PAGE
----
(director/writer: Jesse Baget; screenwriter:
Stefania Moscato; cinematographer: Bill Otto;
editor: Jesse Baget; music: Jermaine
Stegall; cast: Gina Gershon (Lorna), Kelli Giddish
(Tiny), Val Kilmer (Dale), Wayne Duvall (P.I., Maurice
Doucette), Ray Liotta (Sheriff Cooley); Runtime: 91;
MPAA Rating: R; producer: Christine Holder;
Anchor Bay; 2012)
"Could be watchable because of Gina Gershon's mildly interesting manipulative and ruthless damsel-in-distress role."
Reviewed by Dennis Schwartz
Director, editor and writer Jesse Baget ("Cellmates"), co-writing with Stefania Moscato, helms this low-budget black comedy/thriller that turns on double-crosses and white trash lingo. Problems arise because the plot is too convoluted, too morally reprehensible and unconvincing. Also, the comedy is too strained and the cartoonish gore is off-putting. But the mostly disagreeable pic could be watchable because of Gina Gershon's mildly interesting manipulative and ruthless damsel-in-distress performance, that it makes the most of its redneck mobile home Texas setting to highlight the state's dubious gun culture and seems best suited for a late night cable watch when all the easy-to-please viewer wants is to take in quirky arch dialogue like "Butter my ass and call me a biscuit."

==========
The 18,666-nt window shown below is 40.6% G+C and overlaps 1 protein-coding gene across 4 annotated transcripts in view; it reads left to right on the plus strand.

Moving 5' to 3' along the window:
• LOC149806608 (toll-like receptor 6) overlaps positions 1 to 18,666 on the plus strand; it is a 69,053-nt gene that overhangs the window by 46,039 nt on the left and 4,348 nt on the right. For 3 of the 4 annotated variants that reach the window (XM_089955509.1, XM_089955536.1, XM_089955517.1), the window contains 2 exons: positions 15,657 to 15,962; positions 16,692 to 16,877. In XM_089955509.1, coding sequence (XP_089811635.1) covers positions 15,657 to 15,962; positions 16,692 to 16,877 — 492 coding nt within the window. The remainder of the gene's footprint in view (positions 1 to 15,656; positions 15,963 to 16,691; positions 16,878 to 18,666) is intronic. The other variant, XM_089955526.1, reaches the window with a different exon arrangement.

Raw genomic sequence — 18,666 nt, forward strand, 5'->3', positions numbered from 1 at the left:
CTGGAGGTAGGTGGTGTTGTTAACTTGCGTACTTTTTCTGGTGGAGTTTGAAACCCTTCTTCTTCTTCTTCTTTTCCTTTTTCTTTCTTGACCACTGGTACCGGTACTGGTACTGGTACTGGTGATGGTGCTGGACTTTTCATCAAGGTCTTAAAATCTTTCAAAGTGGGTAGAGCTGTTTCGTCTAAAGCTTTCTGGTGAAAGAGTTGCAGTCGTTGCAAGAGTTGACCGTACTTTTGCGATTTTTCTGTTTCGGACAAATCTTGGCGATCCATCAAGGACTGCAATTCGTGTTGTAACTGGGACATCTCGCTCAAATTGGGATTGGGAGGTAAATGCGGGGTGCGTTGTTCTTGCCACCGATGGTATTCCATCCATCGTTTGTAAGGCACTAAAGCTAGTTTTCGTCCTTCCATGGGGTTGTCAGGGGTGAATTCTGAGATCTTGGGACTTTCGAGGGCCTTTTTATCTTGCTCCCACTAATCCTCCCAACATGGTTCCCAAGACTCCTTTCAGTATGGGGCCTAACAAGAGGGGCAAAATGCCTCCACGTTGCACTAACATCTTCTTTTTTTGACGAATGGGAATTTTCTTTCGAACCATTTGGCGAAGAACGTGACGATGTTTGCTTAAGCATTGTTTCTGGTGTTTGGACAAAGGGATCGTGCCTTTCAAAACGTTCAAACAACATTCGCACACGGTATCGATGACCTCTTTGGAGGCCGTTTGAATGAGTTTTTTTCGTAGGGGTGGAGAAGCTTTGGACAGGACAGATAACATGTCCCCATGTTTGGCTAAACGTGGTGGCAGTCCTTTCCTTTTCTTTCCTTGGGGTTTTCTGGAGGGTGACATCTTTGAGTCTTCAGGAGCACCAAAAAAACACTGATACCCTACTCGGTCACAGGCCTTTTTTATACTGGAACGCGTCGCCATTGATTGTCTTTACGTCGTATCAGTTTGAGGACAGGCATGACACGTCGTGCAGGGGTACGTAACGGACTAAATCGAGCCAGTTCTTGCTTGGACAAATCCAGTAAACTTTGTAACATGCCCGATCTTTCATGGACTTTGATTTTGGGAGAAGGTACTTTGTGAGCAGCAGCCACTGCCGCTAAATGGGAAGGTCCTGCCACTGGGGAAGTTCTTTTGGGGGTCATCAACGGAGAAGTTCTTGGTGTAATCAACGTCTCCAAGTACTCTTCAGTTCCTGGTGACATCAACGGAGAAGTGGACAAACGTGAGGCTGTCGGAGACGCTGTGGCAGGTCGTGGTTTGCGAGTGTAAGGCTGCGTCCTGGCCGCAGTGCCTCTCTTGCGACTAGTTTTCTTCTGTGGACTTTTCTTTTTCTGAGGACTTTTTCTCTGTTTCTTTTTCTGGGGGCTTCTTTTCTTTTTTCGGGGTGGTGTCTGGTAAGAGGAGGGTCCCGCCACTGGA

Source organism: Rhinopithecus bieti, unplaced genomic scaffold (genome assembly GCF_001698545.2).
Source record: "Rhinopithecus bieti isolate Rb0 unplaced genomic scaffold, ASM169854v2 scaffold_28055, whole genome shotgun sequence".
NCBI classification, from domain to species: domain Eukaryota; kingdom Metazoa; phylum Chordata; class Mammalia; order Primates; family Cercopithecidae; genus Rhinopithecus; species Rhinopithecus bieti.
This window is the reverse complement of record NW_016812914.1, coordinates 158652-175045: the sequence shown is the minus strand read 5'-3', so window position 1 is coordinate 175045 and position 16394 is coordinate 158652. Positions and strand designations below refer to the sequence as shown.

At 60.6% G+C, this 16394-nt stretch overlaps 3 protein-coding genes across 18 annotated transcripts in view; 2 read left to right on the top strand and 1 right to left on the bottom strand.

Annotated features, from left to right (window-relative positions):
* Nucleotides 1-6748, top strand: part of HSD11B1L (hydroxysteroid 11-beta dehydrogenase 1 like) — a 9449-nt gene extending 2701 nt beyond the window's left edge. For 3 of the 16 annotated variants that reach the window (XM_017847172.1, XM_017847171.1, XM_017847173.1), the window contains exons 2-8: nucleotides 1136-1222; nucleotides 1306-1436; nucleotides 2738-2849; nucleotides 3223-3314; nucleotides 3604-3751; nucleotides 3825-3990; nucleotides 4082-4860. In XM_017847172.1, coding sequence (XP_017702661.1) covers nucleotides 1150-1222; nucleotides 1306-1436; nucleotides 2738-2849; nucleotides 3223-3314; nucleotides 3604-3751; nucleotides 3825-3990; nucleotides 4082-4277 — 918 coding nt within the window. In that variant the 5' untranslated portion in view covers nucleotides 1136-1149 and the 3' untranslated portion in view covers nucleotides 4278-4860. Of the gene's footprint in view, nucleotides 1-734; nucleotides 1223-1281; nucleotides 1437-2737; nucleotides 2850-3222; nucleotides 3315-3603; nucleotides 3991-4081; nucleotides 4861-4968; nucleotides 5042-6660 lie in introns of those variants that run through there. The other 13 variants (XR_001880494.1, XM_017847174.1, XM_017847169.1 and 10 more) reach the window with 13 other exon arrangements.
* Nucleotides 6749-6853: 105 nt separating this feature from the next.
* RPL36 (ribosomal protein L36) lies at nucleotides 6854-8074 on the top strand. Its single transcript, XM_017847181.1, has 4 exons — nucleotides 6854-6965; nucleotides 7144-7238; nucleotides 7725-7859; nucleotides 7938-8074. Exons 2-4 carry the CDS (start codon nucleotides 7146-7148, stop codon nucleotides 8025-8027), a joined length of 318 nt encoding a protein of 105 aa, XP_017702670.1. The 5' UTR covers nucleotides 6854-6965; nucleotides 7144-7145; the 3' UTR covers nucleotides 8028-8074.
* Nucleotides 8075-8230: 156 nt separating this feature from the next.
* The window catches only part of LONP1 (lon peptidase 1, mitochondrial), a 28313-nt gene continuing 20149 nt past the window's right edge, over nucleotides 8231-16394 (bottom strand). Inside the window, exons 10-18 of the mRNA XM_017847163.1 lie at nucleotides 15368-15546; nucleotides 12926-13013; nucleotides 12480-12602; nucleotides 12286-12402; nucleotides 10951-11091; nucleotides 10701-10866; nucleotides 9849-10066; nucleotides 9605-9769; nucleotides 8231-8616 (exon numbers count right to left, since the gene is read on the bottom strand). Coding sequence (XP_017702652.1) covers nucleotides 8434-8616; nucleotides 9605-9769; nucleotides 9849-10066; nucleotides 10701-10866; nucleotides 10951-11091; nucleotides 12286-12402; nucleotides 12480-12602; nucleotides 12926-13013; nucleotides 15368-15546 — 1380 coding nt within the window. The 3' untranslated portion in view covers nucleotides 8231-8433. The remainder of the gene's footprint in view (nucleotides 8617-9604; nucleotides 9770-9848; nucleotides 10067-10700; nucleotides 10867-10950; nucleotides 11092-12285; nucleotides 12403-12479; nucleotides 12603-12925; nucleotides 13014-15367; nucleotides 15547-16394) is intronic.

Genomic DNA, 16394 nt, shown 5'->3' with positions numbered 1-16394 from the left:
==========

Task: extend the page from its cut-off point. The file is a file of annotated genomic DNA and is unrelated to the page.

County, Texas trailer housewife Lorna (Gina
Gershon) knocks unfaithful hubby Dale (Val Kilmer)
cold with a frying pan and invites lounge waitress
best friend Tiny (Kelli Giddish) over to
confide that she knows hubby robbed a bank in the next
county of $100,000 and that he was about to skip town
without sharing the loot. After tying Dale up, the
vengeful girls grill Dale on where he hid the money
and Lorna threatens to shoot him with his own pistol
she's pointing at him if he doesn't talk. Accidentally
Lorna kills him, and Tiny agrees to help Lorna dispose
of the body for a half-share of the loot when found.
Meanwhile Sheriff Cooley (Ray Liotta)
sits outside Lorna's mobile home waiting to get a
search warrant and slimy private investigator (Wayne
Duvall), hired by Lorna to find out who hubby
is screwing, turns up undetected in her mobile house
and threatens the girls unless they tell him where the
stolen bank money is hidden.
more I think about this attempt at neo film noir and
all the unsympathetic characters, the more it leaves
me less than breathless. Though its production
values are professional, the film itself is clunky.
REVIEWED ON 8/21/2012 GRADE: C+
Dennis Schwartz: "Ozus' World Movie Reviews"
© ALL RIGHTS RESERVED DENNIS SCHWARTZ